Did Donald Trump’s former campaign manager Paul Manafort promise a Chicago banker a job in the Trump White House in exchange for $16 million in home loans? Special Counsel Robert Mueller is trying to find the answer, NBC News reported Wednesday.
Mueller is reportedly investigating whether there was a quid pro quo in place between Manafort, who left the Trump campaign in August of 2016, and Stephen Calk, president of Federal Savings Bank, who joined Trump’s Council of Economic Advisers that same month.
Manafort would later receive three separate loans from Calk, who reportedly went against the advice of other officials at his bank to issue the loans. According to NBC News, “At least one of the bank employees who felt pressured into approving the deals is cooperating with investigators.”
The loans in question were made to Manafort in December of 2016 and January of 2017 and relied on his homes in the Hamptons and Brooklyn as collateral. Though Calk never did receive a White House job, he has benefited from his proximity to Trump. In July, Bloomberg reported that Calk’s Federal Savings Bank won a “seven-figure” investment from real-estate magnate Howard Lorber, whom Trump once described as his best friend.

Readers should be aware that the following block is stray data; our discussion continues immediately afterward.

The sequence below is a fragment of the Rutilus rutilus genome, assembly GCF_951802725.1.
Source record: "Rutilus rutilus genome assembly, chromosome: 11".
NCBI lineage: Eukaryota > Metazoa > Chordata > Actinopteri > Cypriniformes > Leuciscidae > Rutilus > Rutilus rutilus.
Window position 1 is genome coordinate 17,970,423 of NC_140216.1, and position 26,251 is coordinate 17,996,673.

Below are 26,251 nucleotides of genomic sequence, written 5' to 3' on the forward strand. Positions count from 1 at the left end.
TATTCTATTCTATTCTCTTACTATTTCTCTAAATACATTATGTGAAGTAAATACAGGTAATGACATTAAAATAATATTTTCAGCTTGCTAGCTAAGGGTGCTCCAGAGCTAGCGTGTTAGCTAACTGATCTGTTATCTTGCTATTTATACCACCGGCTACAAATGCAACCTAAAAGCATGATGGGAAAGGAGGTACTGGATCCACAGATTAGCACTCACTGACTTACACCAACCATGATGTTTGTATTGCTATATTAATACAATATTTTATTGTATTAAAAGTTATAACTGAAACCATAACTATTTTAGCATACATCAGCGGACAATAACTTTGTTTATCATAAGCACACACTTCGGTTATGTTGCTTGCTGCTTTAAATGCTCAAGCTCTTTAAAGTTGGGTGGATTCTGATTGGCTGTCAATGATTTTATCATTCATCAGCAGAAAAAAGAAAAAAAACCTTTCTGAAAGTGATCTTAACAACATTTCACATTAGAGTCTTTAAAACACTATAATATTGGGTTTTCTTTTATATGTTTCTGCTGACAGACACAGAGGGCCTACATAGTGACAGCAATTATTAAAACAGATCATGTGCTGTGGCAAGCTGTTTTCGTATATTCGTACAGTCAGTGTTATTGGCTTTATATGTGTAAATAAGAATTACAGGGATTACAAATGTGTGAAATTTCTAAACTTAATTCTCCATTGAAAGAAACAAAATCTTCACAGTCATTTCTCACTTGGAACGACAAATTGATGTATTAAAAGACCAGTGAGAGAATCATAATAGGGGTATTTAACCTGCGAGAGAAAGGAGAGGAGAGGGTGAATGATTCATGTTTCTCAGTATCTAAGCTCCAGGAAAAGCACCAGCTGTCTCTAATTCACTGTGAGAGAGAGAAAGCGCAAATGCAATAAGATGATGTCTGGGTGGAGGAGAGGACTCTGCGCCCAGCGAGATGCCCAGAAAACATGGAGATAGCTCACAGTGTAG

Mueller’s interest in the deal between Manafort and Calk comes months after Manafort was indicted as part of the investigation into Russian interference in the 2016 election. Despite the indictment, the special counsel has clearly not stopped looking into Manafort’s business dealings. In a court filing Friday, Mueller referred to “a series of bank frauds and bank fraud conspiracies” that amounted to “additional criminal conduct” by Manafort.
News of Mueller’s new angle on Manafort comes just as new charging documents were filed against him and his longtime aide Rick Gates. The documents, which are sealed, were filed Wednesday and, Politico suggests, likely involve new charges being added to those that Manafort was slapped with last year.